Stress Urinary Incontinence (SUI) impacts around 1 in 4 women over the age of 18 in the U.S. alone. This means that either you or a woman you may know has experienced an involuntary leak during physical exertion like running, jumping, or coughing that puts pressure or stress on the bladder. While the occasional leak may just seem like an embarrassing nuisance to some, for many women the impact of SUI symptoms go much deeper. It can interfere with social life, self-esteem, and relationships that can have long-term effects on mental and physical health.
Self-EsteemIt’s pretty obvious that having an accidental leak whenever you laugh or sneeze or lift something is embarrassing. Beyond bathroom habits being a taboo conversation topic, women are often under the impression that incontinence is a sign of aging (it’s not!). Some women experience incontinence after childbirth or surgery when self-esteem is fragile and new mothers are susceptible to postpartum depression. So, while around 15 million women experience SUI, it is still generally seen as a sign of declining health and aging to women. In addition, incontinence product options can add to a bruised self-image. The process, from purchasing to disposing of incontinence pads and underwear, is embarrassing and can be another stressor for women that experience leaks. While pads and liners promise comfort and discrete protection, they can sometimes be bulky and obvious. Odor from the urine is a common concern that women face, especially if they need protection all day, and is usually hard to mask with perfume or spray. Women that face stress incontinence are oftentimes suffering from poor self-image that stems from it as well.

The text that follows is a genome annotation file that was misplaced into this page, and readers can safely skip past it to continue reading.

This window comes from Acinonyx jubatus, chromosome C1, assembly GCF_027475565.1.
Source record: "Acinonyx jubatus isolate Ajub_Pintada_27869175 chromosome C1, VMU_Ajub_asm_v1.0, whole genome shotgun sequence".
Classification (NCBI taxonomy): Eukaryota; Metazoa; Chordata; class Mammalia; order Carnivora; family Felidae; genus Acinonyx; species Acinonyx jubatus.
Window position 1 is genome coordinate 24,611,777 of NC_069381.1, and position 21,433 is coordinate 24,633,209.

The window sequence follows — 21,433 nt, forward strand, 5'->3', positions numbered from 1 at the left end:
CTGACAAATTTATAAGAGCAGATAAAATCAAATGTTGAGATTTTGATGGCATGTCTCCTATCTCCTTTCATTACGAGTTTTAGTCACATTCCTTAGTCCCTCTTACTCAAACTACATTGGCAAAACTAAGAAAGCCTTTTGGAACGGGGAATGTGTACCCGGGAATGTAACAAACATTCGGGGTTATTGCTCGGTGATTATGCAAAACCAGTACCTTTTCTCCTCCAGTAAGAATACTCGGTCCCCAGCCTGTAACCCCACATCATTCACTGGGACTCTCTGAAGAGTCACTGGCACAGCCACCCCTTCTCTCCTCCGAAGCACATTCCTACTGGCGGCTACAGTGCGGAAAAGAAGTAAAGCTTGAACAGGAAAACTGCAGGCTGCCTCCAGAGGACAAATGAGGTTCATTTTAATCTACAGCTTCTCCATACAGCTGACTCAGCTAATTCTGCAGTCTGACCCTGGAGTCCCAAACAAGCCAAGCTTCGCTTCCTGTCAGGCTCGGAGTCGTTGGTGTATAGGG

IsolationAn easy way to avoid the embarrassment of an accidental leak in public is to not go in public. Even if that means sacrificing plans and social outings. With the effect on self-esteem that SUI has, it's not uncommon for women to start practicing isolative behavior. For some, not being seen or interacting with others is a defense mechanism to avoid being judged for SUI symptoms, or their perceived flaws from lowered self-image. Missed social gatherings and canceled plans can start to impact relationships with friends and family members, leading to even further isolation and fewer interactions. Women feel that they can’t open up about what they’re experiencing, making them feel even more alone. Talking about incontinence with friends, loved ones, or even a healthcare professional is just too embarrassing to discuss. Not talking about leaks makes them feel even less normal and even more isolating even though it’s likely many women you know have been in the same situation. As social creatures, humans crave social interaction with each other and when women cut themselves off from those interactions as a result of SUI, it can negatively impact mental and physical health.
Health ImpactsMental health is vital to your overall well being and can affect your physical health. Experiencing SUI, as mentioned before, can impact a woman’s self-image and relationships. But these problems can lead to bigger mental health issues that may impact your body physically. Isolation can lead to fixation on negative thoughts and outcomes, paranoia, heightened stress responses, anxiety, and poor sleep quality. Low self-esteem can lead to anxiety and depression disorders, drug abuse, self-harm, or other reckless behavior. Depression can develop and have physical symptoms such as:
- Mood swings
- Lack of energy
- Slowed speech and body movements
- Weight loss/gain (usually to do with appetite or cravings)
- Trouble concentrating or focusing
- Body aches